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A Trip to Tabaco    

A loaded jeepney in Tabaco
Rowshan and I got up early to see the sunrise on Mt. Mayon. The sky was pink behind the mountain. On the hill we admired the sun rising over the water and the clouds beginning to be caught on the mountain. Rowshan delivered his photos to the people he'd taken photos of the previous day. One guy walking through the market was wearing a cut open rubber ball as a hat. Later he was swimming in the filthy river, picking up trash and throwing it around to the amuseument of everyone on the bridge. "He is crazy," Rowshan said. A girl replied, "No, he is not crazy. He just wants to swim." The village between the market and beyond the Embarcadero wall is actually built on the river and soggy mud flats. We took a wrong turn and found we were walking over wooden planks on the water.


Cat patiently waits

Buildings built on the river
Having a bit of time we decided to go to the town of Tabaco. Tabaco has nothing to do with tobacco. Legend has it the name came from a misunderstanding by the Spanish. A Spanish ship arrived in the port and asked the name of the town. A man, the father of a woman who was a healer, prophetess and much loved by the town, thought they had come for his daughter and yelled out, "Tabak Ko! Tabak Ko!" which means, "My knife! My Knife!" The Spanish thought that was the name of the town. The brochure about Tabaco City calls it the "Padyak capital of the Philippines." Before we even noticed this, Rowshan commented on the number of bike powered tricycles. "Everyone here must work as a tricycle driver," he said. There were designated "parada" almost every couple blocks where they waited for passengers.

One of Tabaco's numerous bike cabs
The town had a fresh breeze blowing from the water and was cleaner than Legazpi-- with a city plaza with souvenir stands, a small port, and the standard combination of malls and markets. The dominant feature was the St. John the Baptist Parish Church which had been built in 1864 from lava rocks. The stones had been mortored with a combination of hay, molasses and egg yolk. I think, however, since that time they'd replaced it with concrete. It was an open block shaped building with stained glass windows and high ceilings and a bell tower next to it. Since it was Sunday and they had back to back masses, we didn't really look around inside.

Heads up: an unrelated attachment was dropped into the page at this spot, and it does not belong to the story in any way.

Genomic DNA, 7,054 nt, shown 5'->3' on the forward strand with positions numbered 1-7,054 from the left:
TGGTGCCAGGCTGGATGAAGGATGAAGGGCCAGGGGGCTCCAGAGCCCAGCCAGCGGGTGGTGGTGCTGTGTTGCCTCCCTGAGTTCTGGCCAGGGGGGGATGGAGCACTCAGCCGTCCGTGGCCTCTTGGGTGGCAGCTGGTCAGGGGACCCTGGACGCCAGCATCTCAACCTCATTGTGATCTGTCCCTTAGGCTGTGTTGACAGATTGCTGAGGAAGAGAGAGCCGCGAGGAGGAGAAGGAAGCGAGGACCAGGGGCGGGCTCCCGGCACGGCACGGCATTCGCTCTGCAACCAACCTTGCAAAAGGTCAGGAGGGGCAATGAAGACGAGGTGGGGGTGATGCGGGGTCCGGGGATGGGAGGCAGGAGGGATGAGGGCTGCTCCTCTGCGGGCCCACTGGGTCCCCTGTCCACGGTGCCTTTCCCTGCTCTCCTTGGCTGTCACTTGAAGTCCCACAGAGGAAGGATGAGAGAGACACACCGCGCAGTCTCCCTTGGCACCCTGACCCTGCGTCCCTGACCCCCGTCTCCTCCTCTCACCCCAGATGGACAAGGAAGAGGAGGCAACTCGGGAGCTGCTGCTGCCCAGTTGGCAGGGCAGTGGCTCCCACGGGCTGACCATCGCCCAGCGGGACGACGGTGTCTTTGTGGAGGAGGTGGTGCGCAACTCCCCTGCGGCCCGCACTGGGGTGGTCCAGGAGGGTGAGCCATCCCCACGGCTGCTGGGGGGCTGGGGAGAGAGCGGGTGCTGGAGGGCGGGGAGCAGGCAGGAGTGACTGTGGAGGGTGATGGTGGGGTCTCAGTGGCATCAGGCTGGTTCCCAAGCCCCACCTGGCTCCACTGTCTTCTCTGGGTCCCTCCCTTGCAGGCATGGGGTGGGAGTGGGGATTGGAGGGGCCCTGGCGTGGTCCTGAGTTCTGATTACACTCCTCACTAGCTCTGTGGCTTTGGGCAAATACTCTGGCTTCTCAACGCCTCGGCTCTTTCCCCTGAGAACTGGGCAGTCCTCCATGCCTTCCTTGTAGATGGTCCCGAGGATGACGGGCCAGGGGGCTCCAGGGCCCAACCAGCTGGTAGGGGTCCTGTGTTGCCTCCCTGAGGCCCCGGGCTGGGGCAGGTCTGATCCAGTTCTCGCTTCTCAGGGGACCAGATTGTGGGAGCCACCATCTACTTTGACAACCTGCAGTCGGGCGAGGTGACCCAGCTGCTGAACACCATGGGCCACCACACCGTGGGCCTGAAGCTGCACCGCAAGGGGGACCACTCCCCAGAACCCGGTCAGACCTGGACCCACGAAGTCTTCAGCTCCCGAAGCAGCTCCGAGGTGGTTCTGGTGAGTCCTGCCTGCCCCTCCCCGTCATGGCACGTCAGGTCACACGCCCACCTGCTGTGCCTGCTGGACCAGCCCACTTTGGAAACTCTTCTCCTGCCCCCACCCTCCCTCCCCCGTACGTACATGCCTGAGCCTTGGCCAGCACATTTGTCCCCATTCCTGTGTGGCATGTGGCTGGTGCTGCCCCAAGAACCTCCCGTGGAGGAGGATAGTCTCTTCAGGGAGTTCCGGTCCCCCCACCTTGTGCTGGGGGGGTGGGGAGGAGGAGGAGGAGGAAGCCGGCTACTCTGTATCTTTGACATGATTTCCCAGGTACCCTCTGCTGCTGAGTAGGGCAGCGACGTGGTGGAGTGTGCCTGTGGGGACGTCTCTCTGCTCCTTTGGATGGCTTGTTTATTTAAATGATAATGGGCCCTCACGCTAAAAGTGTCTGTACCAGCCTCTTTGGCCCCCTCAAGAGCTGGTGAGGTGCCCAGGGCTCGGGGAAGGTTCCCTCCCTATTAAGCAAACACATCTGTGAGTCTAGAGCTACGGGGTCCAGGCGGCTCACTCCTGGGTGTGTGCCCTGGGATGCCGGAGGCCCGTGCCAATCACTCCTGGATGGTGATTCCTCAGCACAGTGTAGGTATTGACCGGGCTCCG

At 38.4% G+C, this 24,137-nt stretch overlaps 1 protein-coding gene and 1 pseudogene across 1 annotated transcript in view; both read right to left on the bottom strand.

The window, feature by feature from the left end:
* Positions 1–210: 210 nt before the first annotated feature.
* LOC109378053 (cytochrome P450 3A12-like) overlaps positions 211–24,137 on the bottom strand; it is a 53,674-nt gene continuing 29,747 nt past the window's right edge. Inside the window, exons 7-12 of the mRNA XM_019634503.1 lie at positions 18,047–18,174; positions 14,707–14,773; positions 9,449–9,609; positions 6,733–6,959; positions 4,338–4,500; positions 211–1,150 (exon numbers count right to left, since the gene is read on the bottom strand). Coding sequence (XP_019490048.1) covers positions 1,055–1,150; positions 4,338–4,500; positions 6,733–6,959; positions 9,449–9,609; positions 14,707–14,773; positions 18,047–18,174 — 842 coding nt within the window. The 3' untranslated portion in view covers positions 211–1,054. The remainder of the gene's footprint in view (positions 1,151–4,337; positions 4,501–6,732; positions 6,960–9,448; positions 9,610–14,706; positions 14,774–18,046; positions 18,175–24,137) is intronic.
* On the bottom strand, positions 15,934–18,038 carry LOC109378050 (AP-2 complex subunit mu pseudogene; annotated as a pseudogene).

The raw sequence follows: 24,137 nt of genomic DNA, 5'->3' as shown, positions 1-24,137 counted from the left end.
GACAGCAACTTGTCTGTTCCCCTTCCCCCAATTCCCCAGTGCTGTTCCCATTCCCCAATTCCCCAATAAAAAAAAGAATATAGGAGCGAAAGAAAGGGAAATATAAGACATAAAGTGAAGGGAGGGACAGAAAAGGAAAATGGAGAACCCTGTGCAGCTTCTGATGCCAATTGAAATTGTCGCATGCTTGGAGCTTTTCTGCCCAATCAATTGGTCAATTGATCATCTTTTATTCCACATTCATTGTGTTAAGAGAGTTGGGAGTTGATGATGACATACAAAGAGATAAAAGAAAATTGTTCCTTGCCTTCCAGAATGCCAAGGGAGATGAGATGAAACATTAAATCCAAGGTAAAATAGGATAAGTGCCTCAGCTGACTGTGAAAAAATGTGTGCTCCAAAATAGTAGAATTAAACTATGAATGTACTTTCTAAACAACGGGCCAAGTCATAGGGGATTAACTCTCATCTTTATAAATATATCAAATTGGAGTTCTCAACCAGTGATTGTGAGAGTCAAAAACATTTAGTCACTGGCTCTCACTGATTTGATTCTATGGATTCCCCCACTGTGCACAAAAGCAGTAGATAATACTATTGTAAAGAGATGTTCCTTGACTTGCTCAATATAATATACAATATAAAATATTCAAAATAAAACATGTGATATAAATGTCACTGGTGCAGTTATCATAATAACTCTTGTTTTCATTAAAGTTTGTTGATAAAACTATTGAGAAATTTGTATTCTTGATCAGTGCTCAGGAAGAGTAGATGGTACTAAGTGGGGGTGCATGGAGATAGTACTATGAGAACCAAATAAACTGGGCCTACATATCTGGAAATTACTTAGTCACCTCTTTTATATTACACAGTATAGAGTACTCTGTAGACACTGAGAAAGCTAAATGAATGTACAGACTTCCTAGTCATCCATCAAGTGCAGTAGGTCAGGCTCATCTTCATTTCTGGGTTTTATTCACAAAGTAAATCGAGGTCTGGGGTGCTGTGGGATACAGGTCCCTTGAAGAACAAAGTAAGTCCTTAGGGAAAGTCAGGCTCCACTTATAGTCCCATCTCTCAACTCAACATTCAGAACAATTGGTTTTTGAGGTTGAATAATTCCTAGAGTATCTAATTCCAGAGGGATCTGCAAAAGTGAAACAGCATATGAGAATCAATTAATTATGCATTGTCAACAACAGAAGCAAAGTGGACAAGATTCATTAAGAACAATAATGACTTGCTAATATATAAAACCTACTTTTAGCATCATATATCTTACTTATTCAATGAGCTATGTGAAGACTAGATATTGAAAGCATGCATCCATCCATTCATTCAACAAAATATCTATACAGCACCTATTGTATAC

Carrying ice to a boat at the port

Cathedral in Tabaco
We went back to Legazpi to meet Kelleen (my sister, for those of you who don't know) at the airport. Her plane arrived on time and we crammed into a tricycle back to town. In the afternoon we went to Albay to the festival to see the coconut extraction competition. There were various teams with wooden/bamboo/metal coconut husking seats. They were called up and each captain introduced his/her team. This turned out to be a long process. We wandered off and saw people playing a gambling game where they chose colors and put money on them on a board. Then they pulled a string releasing colored blocks. If their color combos came up, they would win money.

Tamia and Kelleen at the airport

Coconut tools
Back at the stage, the game had started but it had nothing to do with coconuts. The moderators were explaining rules for a game called "rumble" in English and Bicol. There seemed to be a lot of confusion and the explanation took a long time. All the teams had to throw their shoes in a pile and stand in a line. Then at the whistle they had to retrieve them, put them on and the first with them all on in a neat line won.

Getting ready to rumble

The mad rush
The whistle was blown and chaos ensued as everyone rushed to the pile. We saw shoes being hurled out of the pile and someone grabbed shoes from someone else. The orange team was declared the winner with the "moderator's decision is final". There was some argument and the decision was changed. Then they announced another game. We decided that we couldn't handle another drawn out explanation of rules so we went off to get fried bananas. There was a line and the bananas were cooking. The cook overloaded the pot so it took longer. Eventually we got our bananas. I objected when after waiting 1/2 hour he handed us one from an earlier batch so we got 3 fresh ones instead.

Hurry up with those bananas